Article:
# Oscillations. Vern Lindberg. June 10, 2010

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1 Oscillations Vern Lindberg June 10, 2010 You have discussed oscillations in Vibs and Waves: we will therefore touch lightly on Chapter 3, mainly trying to refresh your memory and extend the concepts. 1 Undamped Simple Harmonic Motion If a mass m is attached to an ideal spring of constant k, and the spring force is the only net force, then one dimensional simple harmonic motion (SHM) results. The equation of motion is The solution can be written is several forms. ẍ = k m x (1) x = A 0 sin(ωt + φ 0 ) (2) = A 1 cos ωt + A 2 sin ωt (3) = A 3 exp(iωt) + A 4 exp( iωt) (4) = A 5 exp(i(ωt + φ 5 )) (5) The angular frequency, ω = 2πf, is independent of amplitude and is k ω = m Since this is a second order differential equation, all solutions have two integration constants (such as amplitude and phase, A 0 and φ 0, or two amplitudes A 1 and A 2 ) that are determined by the initial conditions. Picking Eq. 2, the first solution, If at t = 0 we have x = x 0 and v = v 0 then (6) x(0) = A sin φ 0 = x 0 (7) ẋ(0) = ωa cos φ 0 = v 0 (8) 1

2 Solving these we get tan φ 0 = ωx 0 (9) v 0 A = x v2 0 ω 2 (10) We will choose the positive square root value for amplitude, but there remains an ambiguity in the inverse tangent that is resolved by deciding what quadrant for φ 0 is needed to produce the proper signs for initial position and velocity. We will spend some time on this in class. Example: Suppose the spring constant is 18 N/m and the mass is 2 kg. Then the angular frequency is ω = 3 rad/s. If x 0 = cm and v 0 = cm/s, then the amplitude is 5.0 cm and the inverse tangent gives phase angles of either or 2.80 radians. With a bit of thought you can decide that the correct phase is 2.80 radians. Example Using Eq. 3, find the values of A 1, A 2 Use the same values as in the previous example. The potential energy associated with this simple model SHM is V (x) = 1 2 kx2 (11) This is a parabolic potential energy, with the oscillations occurring around the minimum in the potential energy. The spring force is a restoring force, linear in displacement. 1.1 The Morse Potential for Diatomic Molecules: Approximations Any potential energy that has a minimum can have oscillations around that minimum. A natural question is to ask whether the oscillations are simple harmonic. If the system oscillates about x = x 0 with force F = k(x x 0 ) and potential energy V = 1 2 k(x x 0) 2 then the motion is SHM for any amplitude. What if we don t have forces of that form? For small oscillations about the minimum we can make suitable approximations to see if the small amplitude motion is SHM. Taylor Series and Approximations A vital skill in physics is making approximations. The Taylor series is a polynomial expansion of a function about some point. If we expand f(x) about x = a, the Taylor series is f(x) = f(a) + ( f x ) x=a (x a) + 1 2! ( 2 ) f x 2 (x x=a a)2 + (12) The terms are called the zeroeth order, first order, second order,.... We frequently want to find the first higher order term (first and above) that is non-zero. 2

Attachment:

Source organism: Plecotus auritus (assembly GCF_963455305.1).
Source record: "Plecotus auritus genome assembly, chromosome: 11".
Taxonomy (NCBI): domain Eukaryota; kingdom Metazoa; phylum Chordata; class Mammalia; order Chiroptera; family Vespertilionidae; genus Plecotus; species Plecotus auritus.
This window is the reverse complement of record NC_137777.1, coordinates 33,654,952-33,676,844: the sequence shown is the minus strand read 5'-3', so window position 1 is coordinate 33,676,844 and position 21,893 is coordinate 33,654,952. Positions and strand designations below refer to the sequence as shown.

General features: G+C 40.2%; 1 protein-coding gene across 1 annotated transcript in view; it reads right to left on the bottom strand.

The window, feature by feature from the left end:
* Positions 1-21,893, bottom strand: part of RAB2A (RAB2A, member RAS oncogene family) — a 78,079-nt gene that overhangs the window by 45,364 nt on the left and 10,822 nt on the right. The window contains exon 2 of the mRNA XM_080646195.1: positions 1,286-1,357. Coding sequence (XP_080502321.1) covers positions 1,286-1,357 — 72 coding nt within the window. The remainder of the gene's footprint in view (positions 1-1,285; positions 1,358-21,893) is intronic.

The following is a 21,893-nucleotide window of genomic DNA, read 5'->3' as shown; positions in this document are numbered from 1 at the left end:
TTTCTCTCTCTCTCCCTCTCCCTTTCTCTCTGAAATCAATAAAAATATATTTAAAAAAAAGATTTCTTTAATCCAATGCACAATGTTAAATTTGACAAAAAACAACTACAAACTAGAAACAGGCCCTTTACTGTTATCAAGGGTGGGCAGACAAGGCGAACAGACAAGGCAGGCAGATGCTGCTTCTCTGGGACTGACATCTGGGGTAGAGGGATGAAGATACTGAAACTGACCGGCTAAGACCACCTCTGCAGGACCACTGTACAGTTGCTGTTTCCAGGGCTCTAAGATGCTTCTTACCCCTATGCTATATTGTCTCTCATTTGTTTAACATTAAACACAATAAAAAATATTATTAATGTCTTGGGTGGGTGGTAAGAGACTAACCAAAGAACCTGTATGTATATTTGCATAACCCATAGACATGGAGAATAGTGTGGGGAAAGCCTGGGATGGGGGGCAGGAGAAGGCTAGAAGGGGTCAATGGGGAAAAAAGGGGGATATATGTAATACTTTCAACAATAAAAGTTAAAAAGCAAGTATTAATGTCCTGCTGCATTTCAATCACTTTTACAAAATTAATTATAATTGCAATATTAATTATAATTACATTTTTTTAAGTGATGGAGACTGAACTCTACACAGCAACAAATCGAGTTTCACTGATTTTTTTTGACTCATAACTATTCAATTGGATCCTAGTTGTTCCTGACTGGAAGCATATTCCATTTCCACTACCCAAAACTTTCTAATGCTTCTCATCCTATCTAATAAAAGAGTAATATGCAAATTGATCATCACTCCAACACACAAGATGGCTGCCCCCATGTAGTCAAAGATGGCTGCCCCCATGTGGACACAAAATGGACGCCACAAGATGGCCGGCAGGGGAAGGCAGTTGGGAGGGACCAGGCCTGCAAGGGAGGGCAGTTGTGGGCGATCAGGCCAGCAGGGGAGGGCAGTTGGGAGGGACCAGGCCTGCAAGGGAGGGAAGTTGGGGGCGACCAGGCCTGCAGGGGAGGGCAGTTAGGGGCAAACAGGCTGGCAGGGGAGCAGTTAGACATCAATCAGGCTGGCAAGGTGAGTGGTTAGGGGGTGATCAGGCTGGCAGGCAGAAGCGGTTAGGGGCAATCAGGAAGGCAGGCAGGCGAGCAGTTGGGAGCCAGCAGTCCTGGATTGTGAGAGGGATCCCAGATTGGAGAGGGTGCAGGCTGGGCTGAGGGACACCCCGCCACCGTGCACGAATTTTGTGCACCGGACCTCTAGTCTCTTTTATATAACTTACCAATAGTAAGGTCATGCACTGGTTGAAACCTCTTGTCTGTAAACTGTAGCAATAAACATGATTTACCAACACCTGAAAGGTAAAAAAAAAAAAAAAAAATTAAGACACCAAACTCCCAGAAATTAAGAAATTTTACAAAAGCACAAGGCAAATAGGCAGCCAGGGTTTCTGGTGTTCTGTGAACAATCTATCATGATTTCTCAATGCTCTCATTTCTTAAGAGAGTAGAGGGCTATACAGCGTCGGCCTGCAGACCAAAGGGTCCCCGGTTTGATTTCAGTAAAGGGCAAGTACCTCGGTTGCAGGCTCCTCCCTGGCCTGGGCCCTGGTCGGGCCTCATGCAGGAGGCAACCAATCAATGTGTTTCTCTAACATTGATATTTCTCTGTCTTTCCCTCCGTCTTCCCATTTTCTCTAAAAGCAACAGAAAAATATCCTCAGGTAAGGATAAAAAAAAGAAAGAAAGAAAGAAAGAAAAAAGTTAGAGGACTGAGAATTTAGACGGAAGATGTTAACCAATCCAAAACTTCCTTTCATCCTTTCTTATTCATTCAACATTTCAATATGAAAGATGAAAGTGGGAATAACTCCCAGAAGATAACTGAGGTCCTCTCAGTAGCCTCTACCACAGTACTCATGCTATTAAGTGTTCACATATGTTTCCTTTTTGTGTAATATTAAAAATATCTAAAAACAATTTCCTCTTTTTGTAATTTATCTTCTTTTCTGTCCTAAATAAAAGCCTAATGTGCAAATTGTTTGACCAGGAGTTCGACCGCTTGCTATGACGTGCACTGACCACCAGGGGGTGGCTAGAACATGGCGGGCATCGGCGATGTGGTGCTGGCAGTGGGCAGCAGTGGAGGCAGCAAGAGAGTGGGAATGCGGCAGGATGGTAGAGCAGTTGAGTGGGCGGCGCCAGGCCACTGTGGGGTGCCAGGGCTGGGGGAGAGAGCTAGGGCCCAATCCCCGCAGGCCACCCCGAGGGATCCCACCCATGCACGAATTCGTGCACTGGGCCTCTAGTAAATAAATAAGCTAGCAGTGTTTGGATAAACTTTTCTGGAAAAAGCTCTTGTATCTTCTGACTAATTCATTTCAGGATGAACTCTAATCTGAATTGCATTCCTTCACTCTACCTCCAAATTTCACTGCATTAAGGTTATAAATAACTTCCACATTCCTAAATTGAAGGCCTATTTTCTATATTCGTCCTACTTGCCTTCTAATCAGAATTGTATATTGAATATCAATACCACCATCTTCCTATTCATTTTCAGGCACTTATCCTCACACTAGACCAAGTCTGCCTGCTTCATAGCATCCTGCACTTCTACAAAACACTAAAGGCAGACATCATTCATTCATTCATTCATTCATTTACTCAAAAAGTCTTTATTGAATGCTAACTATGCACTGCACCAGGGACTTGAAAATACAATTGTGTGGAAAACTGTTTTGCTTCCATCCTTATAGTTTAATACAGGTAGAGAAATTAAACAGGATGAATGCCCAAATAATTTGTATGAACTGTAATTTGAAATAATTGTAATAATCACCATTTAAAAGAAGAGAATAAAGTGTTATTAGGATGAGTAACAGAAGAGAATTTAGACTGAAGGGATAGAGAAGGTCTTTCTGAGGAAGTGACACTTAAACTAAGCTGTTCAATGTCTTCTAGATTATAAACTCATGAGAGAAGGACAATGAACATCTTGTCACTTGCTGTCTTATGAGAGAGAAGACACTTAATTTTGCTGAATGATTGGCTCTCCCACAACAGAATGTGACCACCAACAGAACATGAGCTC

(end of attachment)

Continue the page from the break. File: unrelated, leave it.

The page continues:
3 Consider the Morse potential energy, a model of the potential energy for a vibrating diatomic molecule like O 2. [ V (x) = V 0 1 exp( x x 2 0 )] V 0 (13) δ First we find the location of the minimum by solving dv/dx = 0 and find that the minimum occurs at x = x 0. This is done as an example in Chapter 2 of the text. At this minimum we find V = V 0. Computational Hint Make appropriate substitutions of variables to make the calculus easier. For the Morse potential define z = (x x 0 )/δ. Then V = V 0 (1 exp z) 2 V 0, and we can do derivatives as dv/dx = dv/dz dz/dx. For small oscillations we expand the exponential in a Taylor series, V = V 0 [1 (1 z + z 2 /2 z 3 /6 + )] 2 V 0 = V 0 [z z 2 /2 + z 3 /6 + ] 2 V 0 = V 0 [z 2 z 3 + 7z 4 /12 + ] V 0 ( ) x 2 = V 0 z 2 x0 V 0 = V 0 V 0 (14) δ This is parabolic and so we expect SHM. The restoring force for small oscillations is linear, F (x) = dv dx = 2V 0 δ 2 (x x 0) (15) Thus for small oscillation we expect SHM with an angular frequency of 2V0 ω = mδ 2 (16) Example The following system is set up on a horizontal, frictionless table. A small block of mass m is attached to two identical springs of constant k. When the springs are unstretched they have identical lengths L 0. The equilibrium position is a straight line consisting of a wall, a spring, the block, the other spring, and a second wall. The block is pulled down a small distance y L 0 perpendicular to the equilibrium line. Determine whether or not the subsequent motion is simple harmonic. 1.2 Angular SHM Consider a simple pendulum of length l with point mass m attached at one end, in a uniform gravitational field g. The motion is along an arc of a circle, so it is natural to use 3